The majority of newborns are not getting the right kind of diet to esure their chances of survival, and that is possibly contributing to more than 100 children dying before they turn five in Cameroon, according data put in the spot light this week.
Throughout the country, only 28% of babies get exclusive break milk during the first six months of life as medically recommended. Past the critical first six months, just 16.6% receive “minimum acceptable diet.”
The United Nations Children Fund is highlighting these figures, the conclusions of a study conducted with the National Institute of Statistics in 2014, to draw attention to impacts of poor breastfeeding on infant health in the country, at the start of the World Breastfeeding Week.
Critical first hour
Delayed introduction to breastfeeding is also putting the survival of children at risk, according to UNICEF.
Across the world, 77 million newborns are not breasted within the first hour, “depriving them of the essential nutrients, antibodies and skin-to-skin contact with their mother that protects them from disease and death,” UNICEF said in a statement.
“Making babies wait too long for the first critical contact with their mother outside the womb decreases the newborn’s chances of survival, limits milk supply and reduces the chances of exclusive breastfeeding,” said France Bégin, UNICEF Senior Nutrition Adviser.
“If all babies are fed nothing but breast milk from the moment they are born until they are six months old, over 800,000 lives would be saved every year.”
UNICEF added that: “The longer breastfeeding is delayed, the higher the risk of death in the first month of life. Delaying breastfeeding by 2-23 hours after birth increases the risk of dying in the first 28 days of life by 40 per cent. Delaying it by 24 hours or more increases that risk to 80 per cent.”
Sick and dying babies
Exclusive breastfeeding in the first six months has benefits for the baby and mother, according to the World Health Organization (WHO).
“Breast milk contains antibodies that help your baby fight off viruses and bacteria,” according webmd.com. “Breastfeeding lowers your baby’s risk of having asthma or allergies. Plus, babies who are breastfed exclusively for the first six months, without any formula, have fewer ear infections, respiratory illnesses, and bouts of diarrhea.”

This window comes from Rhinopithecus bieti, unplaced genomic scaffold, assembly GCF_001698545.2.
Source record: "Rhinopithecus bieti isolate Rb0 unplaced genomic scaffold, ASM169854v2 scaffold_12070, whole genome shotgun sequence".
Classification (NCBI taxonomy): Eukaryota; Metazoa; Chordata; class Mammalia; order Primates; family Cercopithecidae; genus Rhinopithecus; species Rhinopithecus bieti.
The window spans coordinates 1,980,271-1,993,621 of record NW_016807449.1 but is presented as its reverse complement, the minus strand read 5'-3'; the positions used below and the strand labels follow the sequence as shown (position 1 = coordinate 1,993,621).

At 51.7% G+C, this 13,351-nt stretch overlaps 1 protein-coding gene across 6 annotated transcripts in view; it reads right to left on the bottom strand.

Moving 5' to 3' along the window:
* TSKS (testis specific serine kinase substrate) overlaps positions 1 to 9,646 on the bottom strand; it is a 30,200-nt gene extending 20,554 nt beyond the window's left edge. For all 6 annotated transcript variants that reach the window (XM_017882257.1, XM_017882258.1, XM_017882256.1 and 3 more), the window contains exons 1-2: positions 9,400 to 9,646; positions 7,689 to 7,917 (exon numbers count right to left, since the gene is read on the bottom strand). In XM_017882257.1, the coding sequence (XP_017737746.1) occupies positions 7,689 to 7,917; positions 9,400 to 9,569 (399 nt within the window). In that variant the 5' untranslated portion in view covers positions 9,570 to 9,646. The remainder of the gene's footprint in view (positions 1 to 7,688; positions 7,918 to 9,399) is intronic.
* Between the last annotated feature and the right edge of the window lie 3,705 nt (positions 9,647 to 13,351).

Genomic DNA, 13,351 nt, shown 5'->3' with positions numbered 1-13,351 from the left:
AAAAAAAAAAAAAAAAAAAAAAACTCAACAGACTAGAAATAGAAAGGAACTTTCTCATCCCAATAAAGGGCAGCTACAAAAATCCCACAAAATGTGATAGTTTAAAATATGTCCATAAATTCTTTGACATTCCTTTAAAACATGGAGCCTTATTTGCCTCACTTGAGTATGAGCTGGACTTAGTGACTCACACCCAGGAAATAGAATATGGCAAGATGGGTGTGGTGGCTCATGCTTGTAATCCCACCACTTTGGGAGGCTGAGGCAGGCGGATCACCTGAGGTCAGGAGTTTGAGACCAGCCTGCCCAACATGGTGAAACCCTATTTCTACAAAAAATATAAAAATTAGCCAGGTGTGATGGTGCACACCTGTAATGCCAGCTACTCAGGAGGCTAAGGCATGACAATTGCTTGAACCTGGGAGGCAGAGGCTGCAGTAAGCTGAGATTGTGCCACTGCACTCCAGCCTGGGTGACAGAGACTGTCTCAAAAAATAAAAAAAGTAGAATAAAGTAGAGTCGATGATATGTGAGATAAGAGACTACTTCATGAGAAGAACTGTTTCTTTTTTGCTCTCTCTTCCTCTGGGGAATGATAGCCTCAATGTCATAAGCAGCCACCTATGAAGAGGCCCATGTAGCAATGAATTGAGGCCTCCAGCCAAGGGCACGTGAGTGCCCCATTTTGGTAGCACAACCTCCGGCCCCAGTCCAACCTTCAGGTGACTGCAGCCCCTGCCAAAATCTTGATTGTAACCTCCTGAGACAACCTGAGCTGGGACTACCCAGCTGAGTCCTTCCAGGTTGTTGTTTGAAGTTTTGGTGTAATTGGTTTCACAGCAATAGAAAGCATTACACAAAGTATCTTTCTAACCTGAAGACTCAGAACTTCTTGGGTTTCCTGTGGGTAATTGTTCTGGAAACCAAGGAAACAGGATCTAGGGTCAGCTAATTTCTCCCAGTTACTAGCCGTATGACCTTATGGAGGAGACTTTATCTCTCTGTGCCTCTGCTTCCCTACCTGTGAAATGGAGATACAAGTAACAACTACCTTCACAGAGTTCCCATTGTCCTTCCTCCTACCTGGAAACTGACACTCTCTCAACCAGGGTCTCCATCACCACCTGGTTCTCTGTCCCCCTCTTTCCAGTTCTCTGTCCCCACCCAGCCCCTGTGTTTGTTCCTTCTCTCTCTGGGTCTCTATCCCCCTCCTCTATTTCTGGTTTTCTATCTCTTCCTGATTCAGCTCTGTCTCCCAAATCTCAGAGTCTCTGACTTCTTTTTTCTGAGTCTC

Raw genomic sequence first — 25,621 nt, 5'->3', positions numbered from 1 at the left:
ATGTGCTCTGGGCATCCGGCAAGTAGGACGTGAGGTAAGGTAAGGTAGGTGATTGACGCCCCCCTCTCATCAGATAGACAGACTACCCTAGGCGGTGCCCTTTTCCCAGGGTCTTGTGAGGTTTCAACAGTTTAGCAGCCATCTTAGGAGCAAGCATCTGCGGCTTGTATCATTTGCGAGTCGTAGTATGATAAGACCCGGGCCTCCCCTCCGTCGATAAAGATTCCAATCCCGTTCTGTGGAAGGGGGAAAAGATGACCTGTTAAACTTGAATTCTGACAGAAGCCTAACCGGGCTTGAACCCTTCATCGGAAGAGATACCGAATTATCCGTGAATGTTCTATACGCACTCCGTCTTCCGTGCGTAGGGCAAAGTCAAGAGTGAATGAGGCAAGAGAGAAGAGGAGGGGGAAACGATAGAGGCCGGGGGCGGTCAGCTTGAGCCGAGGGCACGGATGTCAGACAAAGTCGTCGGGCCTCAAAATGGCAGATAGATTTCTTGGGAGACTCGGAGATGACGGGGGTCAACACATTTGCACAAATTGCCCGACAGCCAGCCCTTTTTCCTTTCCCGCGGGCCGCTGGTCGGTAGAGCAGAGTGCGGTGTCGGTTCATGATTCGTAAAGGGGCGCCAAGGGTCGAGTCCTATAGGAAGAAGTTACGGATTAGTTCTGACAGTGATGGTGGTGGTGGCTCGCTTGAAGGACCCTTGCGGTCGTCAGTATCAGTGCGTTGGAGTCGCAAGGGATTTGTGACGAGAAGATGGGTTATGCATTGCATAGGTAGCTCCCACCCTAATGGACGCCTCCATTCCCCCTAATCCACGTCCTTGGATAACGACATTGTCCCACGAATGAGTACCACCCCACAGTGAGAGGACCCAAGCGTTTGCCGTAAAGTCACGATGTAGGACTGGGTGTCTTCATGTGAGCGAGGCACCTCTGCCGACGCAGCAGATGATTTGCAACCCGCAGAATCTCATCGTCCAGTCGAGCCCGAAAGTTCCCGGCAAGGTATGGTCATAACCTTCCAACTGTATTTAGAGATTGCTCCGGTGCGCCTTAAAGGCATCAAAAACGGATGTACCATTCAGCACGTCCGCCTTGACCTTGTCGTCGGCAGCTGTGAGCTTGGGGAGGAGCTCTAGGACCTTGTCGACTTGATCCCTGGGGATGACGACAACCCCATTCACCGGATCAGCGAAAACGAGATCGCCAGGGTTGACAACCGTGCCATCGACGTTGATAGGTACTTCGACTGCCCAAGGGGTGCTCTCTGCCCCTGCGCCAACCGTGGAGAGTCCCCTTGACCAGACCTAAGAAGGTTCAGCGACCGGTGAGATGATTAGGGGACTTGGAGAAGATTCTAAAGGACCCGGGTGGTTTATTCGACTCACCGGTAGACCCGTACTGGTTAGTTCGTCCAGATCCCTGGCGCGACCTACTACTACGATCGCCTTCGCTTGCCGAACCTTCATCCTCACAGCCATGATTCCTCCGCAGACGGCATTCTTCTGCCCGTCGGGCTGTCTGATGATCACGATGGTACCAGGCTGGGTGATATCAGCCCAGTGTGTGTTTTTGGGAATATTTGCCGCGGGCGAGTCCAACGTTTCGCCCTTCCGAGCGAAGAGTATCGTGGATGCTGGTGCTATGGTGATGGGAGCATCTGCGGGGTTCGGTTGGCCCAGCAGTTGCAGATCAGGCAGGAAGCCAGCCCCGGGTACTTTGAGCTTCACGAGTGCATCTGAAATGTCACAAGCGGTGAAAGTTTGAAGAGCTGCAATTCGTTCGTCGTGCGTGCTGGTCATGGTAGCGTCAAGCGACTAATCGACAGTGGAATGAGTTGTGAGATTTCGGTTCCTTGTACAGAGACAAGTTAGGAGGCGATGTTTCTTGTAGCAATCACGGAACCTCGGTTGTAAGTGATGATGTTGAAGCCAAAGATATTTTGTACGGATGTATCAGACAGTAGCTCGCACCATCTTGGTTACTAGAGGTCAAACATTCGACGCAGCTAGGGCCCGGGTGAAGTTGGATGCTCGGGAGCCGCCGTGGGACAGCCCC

Exclusive breastfeeding among children under six helps fight malnutrition, which is principally responsible for ill-health and deaths among children. “In Cameroon, increasing this practice is a constant challenge for the wellbeing of [breastfeeding infants],” noted the Multiple Indicator Cluster Survey (MICS 2014).
According to the report, about 32% of children under the age of five suffer from stunting. Others are hit by condition such as underweight, thinness and overweight, principally related to malnutrition.
“Malnutrition is present in Cameroon in its many forms, more especially in the child population” the 2014 MICS report noted. “Malnourished children are less resistant to disease, and are nine times more likely to die than those who are not malnourished.”
Accordant to MICS findings, 28 of every one thousand born alive in Cameroon is likely to die in the first month; 60 by their first birthday; 46 between the first and fifth birth day and 103 before turning five after birth.
These estimates are well above the global average. “Globally, the infant mortality rate has decreased from an estimated rate of 63 deaths per 1000 live births in 1990 to 32 deaths per 1000 live births in 2015. Annual infant deaths have declined from 8.9 million in 1990 to 4.5 million in 2015,” according to WHO.
“Breastmilk is a baby’s first vaccine, the first and best protection they have against illness and disease,” said Bégin. “With newborns accounting for nearly half of all deaths of children under five, early breastfeeding can make the difference between life and death.”